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Why This Flu Season Is The Worst In Years

A vaccine that's proven only mildly effective and an early start for the virus is making this flu season especially harsh.

By Madison Burke | January 17, 2015

This flu season is being called the worst in years and has officially been labeled an epidemic by the Centers for Disease Control and Prevention. Experts say many factors are to blame.

Much of that blame is being placed on this year's flu vaccine, which officials now report is only 23 percent effective.  

"Most of our patients who've gotten the flu have been vaccinated," a medical expert told WCBS. 

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A CDC official told The Washington Post that's the lowest percent effective since the agency began keeping track about a decade ago. 

Normally the flu shot would prevent around 60 to 65 percent of cases, but this year's primary flu virus, H3N2, mutated, and the vaccine is unable to fully protect against it. 

H3N2 is believed to be responsible for 95 percent of this year's flu cases. (Video Via CNN)

And the CDC says H3N2 is considerably harsher than other flu viruses, causing twice as many hospitalizations and deaths. 

The flu season also hit hard earlier than normal this year.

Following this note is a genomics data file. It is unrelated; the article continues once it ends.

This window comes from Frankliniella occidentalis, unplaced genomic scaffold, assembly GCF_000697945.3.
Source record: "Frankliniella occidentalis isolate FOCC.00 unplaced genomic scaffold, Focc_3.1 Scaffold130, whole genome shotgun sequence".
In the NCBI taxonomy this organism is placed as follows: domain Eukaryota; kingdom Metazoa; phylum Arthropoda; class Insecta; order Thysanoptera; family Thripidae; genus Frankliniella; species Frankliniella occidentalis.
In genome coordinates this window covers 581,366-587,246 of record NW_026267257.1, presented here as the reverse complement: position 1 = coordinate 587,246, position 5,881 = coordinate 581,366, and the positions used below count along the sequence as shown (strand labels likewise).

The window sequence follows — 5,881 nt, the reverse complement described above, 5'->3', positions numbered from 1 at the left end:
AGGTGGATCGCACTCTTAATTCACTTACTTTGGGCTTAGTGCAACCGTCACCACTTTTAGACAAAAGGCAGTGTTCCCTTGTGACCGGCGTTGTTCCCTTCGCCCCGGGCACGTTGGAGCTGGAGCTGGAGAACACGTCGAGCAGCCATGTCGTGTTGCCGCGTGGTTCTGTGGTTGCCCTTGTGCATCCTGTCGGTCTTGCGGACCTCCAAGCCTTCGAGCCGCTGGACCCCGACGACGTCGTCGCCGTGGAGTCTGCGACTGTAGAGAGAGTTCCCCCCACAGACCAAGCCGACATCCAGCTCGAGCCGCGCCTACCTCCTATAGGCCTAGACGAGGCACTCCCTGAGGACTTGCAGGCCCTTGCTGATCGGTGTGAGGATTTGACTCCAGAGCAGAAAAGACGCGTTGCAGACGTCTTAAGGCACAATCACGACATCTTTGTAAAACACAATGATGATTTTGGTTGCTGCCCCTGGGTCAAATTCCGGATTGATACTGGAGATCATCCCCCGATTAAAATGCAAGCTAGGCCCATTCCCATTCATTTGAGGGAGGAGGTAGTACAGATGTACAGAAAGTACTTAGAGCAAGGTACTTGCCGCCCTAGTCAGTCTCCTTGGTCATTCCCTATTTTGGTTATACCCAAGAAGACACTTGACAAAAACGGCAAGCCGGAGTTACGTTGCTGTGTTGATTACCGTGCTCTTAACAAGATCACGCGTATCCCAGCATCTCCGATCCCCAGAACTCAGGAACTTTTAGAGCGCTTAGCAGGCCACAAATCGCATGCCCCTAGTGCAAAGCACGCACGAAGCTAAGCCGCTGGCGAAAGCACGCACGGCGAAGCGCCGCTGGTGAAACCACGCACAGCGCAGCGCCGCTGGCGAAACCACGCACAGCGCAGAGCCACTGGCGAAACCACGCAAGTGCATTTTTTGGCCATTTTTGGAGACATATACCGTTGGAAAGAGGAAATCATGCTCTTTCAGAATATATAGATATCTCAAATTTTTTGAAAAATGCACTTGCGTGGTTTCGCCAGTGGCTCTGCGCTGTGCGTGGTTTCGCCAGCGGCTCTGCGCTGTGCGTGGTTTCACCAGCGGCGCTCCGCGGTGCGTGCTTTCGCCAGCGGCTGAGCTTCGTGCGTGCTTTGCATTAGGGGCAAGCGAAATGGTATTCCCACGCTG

"In one week we went from 13 to 22 states being severely effected," Dr. Lolita McDavid said

The flu generally peaks sometime between December and February, but this year we saw an unusually high number of cases in the beginning of December.

Experts say its too early to tell if the season has already peaked or if the number of cases will continue to grow. 

But health officials are hopeful next year's flu season won't be as severe. 

Experts will soon begin work on the flu vaccine for the 2015-2016 season. They say the mutated H3N2 virus will be covered in next year's vaccine.  (Video Via WCPO)

If the H3N2 mutation is the dominant strain once again, the new vaccine should be much more effective than this year's. (Video Via NBC)

Researchers are working on making a universal flu vaccine that would protect against all flu strains, even if they mutate. But that kind of vaccine likely won't be available by next year. 

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